Michael J. Carroll, Chief of Police, West Goshen Township Police
n my first day as a police chief, I was hit with a troubling realization. Through my years in law enforcement, I had learned what I needed to know to be a good police officer. Unfortunately, I knew nothing about how to be a good police chief.
Suddenly, the daily challenges of my job had shifted, and I found myself confronting an array of personnel, policy, and administrative questions and decisions that I had little to no experience addressing. Thankfully, by seeking out and listening to the wise counsel of experienced chiefs, getting involved with my state association, and taking advantage of the opportunities and resources offered by the IACP, I was able to successfully navigate the multitude of challenges that confronted me on my first day as chief 21 years ago.
The IACP remains committed to ensuring that new chiefs and their more experienced colleagues continue to receive the assistance and resources they need to lead their departments and officers in an effective and efficient fashion. To that end, the IACP continues to offer several tools and resources to aid this effort.
For this reason, the IACP developed the New Police Chief Mentoring Project with support from the Bureau of Justice Assistance, U.S. Department of Justice. The focus of our activities is to provide technical assistance to new police leaders in their first three years of appointment. The time element is essential because experience has demonstrated that the beginning of any newer police chief's administration can be crucial to achieving a successful transition and to building important relationships within the new agency and the community.
Another invaluable resource for police executives is the Police Chief’s Desk Reference (PCDR). The PCDR contains a wealth of resources to assist chiefs in their roles as police executives. The PCDR also helps executives connect to their state associations though state-specific resource supplements. More than 10,000 copies of the first edition were distributed and the second edition is available on the IACP website at www.theiacp.org/PublicationsGuides/Projects/NewPoliceChiefMentoring/PoliceChiefsDeskReferencePCDR/tabid/365/Default.aspx.
For example, just this year the IACP has launched a new program to address the unique challenges confronting rural agencies: the Leading by Legacy Program. This program provides leadership and management training to executives, command staff, and first-line supervisors specifically from rural law enforcement agencies. The program will also provide on-site training with travel scholarships, distance learning and online networking opportunities, and on-site technical assistance.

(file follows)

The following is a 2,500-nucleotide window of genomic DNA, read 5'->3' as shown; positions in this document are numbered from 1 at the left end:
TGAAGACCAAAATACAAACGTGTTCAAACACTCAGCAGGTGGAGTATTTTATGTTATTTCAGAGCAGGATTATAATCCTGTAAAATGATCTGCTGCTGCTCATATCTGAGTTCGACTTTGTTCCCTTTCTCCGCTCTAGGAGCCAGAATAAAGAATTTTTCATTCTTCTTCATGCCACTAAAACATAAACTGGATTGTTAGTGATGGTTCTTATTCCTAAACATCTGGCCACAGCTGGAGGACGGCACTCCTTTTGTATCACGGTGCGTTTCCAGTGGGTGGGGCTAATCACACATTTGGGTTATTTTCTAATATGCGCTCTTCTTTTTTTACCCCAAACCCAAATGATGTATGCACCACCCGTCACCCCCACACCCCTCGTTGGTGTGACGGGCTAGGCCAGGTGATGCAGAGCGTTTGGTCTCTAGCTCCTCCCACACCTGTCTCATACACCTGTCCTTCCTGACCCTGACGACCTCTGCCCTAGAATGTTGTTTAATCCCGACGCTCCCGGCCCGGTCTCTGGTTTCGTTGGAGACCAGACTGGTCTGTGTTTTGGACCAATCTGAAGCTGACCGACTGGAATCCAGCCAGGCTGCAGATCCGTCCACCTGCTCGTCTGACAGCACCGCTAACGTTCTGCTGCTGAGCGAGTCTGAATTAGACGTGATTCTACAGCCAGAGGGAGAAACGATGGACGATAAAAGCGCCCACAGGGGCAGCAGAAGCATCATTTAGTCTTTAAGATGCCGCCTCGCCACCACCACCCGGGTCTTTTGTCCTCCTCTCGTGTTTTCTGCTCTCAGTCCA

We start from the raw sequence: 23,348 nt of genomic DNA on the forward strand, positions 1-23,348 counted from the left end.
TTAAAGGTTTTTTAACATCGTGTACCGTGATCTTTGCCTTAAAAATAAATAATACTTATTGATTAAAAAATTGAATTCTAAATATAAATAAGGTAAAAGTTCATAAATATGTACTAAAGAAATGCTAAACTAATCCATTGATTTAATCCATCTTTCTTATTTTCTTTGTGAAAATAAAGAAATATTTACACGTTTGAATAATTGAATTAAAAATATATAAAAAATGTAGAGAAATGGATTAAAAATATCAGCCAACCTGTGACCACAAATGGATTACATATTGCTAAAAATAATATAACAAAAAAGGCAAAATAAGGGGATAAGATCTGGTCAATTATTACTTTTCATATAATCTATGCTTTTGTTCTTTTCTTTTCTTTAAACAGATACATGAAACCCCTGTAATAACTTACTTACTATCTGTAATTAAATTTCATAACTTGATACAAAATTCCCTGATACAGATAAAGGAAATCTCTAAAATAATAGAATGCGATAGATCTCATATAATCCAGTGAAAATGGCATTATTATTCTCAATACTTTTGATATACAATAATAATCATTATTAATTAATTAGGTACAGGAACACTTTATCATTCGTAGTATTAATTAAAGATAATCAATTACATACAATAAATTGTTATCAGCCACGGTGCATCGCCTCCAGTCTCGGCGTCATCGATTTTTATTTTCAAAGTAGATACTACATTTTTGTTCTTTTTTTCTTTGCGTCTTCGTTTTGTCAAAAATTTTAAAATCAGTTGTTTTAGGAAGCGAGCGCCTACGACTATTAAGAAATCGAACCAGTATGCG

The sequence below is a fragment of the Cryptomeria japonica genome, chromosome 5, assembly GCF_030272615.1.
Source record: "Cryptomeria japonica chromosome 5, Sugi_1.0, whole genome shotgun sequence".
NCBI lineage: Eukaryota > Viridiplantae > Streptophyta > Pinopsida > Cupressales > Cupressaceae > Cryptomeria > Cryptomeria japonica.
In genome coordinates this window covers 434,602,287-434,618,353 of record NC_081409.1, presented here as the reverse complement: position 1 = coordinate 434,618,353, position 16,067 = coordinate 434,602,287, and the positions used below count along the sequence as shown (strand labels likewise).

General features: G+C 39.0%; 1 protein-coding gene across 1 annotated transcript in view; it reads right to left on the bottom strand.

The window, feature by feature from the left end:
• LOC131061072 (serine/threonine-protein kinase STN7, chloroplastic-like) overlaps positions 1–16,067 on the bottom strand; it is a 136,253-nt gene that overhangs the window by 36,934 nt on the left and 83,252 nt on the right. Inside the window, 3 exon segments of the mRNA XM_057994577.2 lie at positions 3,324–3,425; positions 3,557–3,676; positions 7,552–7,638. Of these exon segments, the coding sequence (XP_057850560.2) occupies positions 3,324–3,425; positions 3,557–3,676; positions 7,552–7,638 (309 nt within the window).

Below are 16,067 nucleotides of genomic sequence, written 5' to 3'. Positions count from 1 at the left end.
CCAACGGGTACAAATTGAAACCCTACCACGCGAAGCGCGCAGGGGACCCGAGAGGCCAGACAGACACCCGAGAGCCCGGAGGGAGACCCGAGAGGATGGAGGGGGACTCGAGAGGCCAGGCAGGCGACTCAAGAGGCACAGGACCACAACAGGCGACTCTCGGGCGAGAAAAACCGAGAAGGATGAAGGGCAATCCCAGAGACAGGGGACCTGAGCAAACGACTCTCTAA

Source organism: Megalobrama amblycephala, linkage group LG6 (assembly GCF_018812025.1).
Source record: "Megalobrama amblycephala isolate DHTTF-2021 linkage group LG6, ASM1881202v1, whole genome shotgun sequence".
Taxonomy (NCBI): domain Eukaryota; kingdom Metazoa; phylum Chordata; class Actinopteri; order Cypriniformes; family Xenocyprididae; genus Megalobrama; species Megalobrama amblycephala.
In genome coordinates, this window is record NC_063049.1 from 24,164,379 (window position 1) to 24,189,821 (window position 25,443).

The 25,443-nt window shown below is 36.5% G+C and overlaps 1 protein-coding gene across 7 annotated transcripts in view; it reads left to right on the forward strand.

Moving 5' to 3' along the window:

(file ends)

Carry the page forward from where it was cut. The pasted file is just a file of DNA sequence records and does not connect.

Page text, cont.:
Additionally, the IACP Smaller Agency Program provides training and informative resources to the largest group of U.S. law enforcement agencies and IACP members: those serving populations of up to 50,000. The Smaller Agency Program, in partnership with SACOP’s Smaller Agency Section, provides training and resources designed by smaller agency executives for smaller agency executives, including regional training in a variety of executive-level topics, the IACP Annual Conference Training Track, the Big Ideas for Smaller Law Enforcement Agencies newsletter, and a Best Practices Guide series.
I would also encourage all IACP members to take advantage of the IACP’s National Law Enforcement Policy Center, founded in 1987. The center has carried out its mission through the development of a wide variety of model law enforcement policies. Each model incorporates the research findings, the input of leading subject experts, and the professional judgment of advisory board members who have combined this information with their extensive practical field and management experience. The end product is some of the best contemporary thinking in the field.
The policies addressed by the center are selected because they represent some of the most difficult issues facing law enforcement administrators. The policy center continues to develop models in other priority areas. I encourage you to review model policy topics and to subscribe to receive the policies on the IACP’s website.
Programs such as these reflect IACP’s longstanding belief that training is the foundation of officer safety and effective policing. Moreover, proper training impacts not only officers and departments, but also the communities that they serve. The IACP takes great pride in its long history of providing high-quality, cutting-edge training to its members and to the law enforcement community.
In 2008, the IACP’s training efforts were reorganized under one comprehensive Center for Police Leadership and Training. The mission of the center is to respond to the needs of the law enforcement community by offering a variety of training options in leadership, management and supervision, tactical response, and administrative and operational procedures.
I encourage you to view the 2010 online training catalog on the IACP’s website. The online catalog provides readily accessible, up-to-the minute, interactive training information, including the latest training announcements, interactive information portals, and the ability to access training information worldwide.
As you can see, the IACP is committed to ensuring the success of new and seasoned chiefs alike. We are committed to aiding all law enforcement agencies in establishing effective programs that will develop the next generation of law enforcement leaders. We must always remember that our success as law enforcement leaders will be determined not only by how we manage our departments today, but also by how we have prepared our departments to meet the challenges of tomorrow. ■
Please cite as:
Michael J. Carroll, "President’s Message: Chiefs Have a Place to Turn for Training," The Police Chief 77 (June 2010): 6,
http://www.nxtbook.com/nxtbooks/naylor/CPIM0610/#/6 (insert access date).